When you’re listening to someone rant and rave about how much everything sucks, it’s natural to feel annoyed, especially if you pride yourself on trying to stay positive. It’s easy to judge people who complain a lot and see them as ungrateful or purely pessimistic. Rather than form these harsh judgements (which is basically a sign that YOU’RE being negative!), try to have empathy instead. Think about what it might be like to walk a day in their shoes. Maybe they’re facing obstacles and challenges they don’t yet know how to deal with. We’ve all been there, right?! You might be able to see the silver lining in their situation, but they might not yet see it. When you choose empathy over judgement, you maintain you’re own integrity, and the loving energy that flows from you as a result of that can have a calming effect on the person who’s being negative.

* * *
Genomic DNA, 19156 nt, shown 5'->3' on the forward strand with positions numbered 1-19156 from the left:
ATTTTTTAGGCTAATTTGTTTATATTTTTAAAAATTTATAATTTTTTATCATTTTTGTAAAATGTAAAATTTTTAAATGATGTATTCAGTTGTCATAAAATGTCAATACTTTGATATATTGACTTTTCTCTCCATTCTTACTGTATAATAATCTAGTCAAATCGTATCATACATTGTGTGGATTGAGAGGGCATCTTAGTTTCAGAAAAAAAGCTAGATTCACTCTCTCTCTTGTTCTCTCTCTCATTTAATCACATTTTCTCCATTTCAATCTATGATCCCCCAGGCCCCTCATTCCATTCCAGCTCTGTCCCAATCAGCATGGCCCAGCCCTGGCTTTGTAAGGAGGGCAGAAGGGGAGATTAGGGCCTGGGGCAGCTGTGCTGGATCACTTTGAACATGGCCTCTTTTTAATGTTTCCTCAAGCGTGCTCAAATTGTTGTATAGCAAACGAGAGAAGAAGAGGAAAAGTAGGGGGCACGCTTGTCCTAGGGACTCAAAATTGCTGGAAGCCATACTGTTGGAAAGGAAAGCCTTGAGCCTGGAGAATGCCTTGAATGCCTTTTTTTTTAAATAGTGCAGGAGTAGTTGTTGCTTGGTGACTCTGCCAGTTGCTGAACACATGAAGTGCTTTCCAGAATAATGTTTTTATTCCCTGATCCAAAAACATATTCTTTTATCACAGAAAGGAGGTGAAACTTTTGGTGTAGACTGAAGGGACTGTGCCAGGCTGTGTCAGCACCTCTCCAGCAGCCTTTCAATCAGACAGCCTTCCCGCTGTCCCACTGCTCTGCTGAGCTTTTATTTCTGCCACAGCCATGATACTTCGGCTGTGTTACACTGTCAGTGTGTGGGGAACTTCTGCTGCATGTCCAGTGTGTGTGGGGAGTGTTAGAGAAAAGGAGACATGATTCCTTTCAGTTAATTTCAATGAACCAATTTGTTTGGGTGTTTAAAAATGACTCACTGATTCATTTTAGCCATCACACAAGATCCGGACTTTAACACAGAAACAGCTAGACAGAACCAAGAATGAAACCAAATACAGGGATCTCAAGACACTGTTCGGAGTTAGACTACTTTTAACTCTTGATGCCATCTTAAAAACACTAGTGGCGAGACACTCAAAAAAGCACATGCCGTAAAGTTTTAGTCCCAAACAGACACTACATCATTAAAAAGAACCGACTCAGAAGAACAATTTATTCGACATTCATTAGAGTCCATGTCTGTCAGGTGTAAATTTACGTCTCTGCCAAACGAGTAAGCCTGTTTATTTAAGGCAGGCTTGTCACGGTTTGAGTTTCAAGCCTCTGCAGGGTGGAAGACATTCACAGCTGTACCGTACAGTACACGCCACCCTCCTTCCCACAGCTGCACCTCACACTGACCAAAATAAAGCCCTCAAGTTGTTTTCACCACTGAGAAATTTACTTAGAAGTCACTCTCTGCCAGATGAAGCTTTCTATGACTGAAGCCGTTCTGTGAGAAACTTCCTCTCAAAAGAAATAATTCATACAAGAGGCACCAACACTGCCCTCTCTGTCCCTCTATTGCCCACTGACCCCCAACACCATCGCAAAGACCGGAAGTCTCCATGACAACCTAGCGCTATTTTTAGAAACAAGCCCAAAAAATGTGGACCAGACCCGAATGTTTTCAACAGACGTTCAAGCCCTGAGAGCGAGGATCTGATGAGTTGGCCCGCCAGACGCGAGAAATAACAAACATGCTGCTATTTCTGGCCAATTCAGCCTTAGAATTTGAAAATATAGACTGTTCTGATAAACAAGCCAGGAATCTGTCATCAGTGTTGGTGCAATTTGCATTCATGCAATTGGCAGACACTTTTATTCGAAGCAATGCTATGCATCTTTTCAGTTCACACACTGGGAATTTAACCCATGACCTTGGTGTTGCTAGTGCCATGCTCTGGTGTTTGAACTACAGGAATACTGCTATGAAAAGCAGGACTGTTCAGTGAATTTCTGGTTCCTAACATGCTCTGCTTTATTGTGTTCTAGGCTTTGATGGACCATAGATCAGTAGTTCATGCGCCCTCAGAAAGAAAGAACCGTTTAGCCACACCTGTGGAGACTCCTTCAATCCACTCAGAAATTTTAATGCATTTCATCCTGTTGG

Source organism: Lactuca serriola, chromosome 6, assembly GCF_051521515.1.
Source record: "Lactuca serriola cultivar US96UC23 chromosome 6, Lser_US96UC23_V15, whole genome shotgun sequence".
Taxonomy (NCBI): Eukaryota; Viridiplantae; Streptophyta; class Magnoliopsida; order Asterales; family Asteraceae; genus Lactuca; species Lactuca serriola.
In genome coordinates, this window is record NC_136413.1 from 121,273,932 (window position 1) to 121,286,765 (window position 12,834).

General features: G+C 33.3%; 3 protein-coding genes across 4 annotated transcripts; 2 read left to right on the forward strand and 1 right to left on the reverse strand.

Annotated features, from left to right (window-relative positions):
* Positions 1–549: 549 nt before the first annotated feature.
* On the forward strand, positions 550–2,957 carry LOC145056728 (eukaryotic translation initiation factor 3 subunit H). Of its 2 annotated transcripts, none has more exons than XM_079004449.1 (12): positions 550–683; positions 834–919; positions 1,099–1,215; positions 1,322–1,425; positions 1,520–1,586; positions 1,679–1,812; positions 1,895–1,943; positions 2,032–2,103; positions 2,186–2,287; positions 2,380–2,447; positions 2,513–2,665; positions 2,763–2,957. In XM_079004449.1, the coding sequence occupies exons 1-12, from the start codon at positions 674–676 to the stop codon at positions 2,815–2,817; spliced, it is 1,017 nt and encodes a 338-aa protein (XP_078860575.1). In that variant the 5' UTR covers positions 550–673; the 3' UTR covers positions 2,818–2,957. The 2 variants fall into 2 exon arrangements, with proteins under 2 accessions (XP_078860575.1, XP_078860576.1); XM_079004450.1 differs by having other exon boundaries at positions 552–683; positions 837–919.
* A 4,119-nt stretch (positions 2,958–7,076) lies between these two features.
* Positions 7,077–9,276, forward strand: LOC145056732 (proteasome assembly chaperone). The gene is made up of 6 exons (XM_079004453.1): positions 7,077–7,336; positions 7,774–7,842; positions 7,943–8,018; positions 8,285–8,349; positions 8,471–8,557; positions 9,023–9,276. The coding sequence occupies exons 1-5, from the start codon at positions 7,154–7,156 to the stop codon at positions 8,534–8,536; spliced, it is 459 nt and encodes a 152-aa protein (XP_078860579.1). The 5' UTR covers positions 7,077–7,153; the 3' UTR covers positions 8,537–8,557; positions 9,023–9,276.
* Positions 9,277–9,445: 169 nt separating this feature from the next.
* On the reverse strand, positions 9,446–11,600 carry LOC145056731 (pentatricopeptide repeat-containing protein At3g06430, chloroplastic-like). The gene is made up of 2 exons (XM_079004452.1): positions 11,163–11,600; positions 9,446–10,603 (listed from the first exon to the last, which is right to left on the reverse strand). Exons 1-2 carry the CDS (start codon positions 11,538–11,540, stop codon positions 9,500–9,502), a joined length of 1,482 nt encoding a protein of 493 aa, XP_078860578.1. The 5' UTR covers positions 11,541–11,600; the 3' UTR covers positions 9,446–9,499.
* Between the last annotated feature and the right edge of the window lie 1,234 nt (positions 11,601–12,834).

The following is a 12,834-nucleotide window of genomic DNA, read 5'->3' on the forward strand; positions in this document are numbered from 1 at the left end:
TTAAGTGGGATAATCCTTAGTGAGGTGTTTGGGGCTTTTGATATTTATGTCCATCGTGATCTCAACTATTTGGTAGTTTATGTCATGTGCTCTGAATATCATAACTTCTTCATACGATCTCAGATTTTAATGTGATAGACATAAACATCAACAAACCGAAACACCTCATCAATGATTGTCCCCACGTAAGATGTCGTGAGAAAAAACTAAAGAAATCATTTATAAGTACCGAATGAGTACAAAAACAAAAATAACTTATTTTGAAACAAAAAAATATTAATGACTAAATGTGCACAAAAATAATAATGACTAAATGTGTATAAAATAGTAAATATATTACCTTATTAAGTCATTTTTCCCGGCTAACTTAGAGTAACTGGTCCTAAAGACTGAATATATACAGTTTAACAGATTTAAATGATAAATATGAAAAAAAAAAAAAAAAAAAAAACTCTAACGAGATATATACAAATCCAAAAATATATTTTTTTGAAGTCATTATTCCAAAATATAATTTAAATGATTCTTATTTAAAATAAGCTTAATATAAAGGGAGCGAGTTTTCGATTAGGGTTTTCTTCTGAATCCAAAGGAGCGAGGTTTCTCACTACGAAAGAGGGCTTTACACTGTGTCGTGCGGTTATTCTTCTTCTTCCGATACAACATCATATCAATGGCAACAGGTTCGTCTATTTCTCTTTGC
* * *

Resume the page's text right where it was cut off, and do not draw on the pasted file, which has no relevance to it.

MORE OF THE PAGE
3. Find the good.
This tip ties into the previous one. When someone is all wrapped up in their circumstances, they get tunnel vision. They can only see what’s directly in front of them, and what they see is often all the hardship and struggle they’re going through. As someone who isn’t so close to the situation, you might be able to find the good in their situation much easier than they can. When you help a negative person find the good in their lives, it shifts their mindset and expands their vision to see that more options exist for them than they previously thought were possible. Sometimes, this one small action can help them break out of the negativity they're stuck in. If they choose to keep paying attention to the bad though, that’s on them, and you can rest easy knowing that you acted with kindness and helpfulness.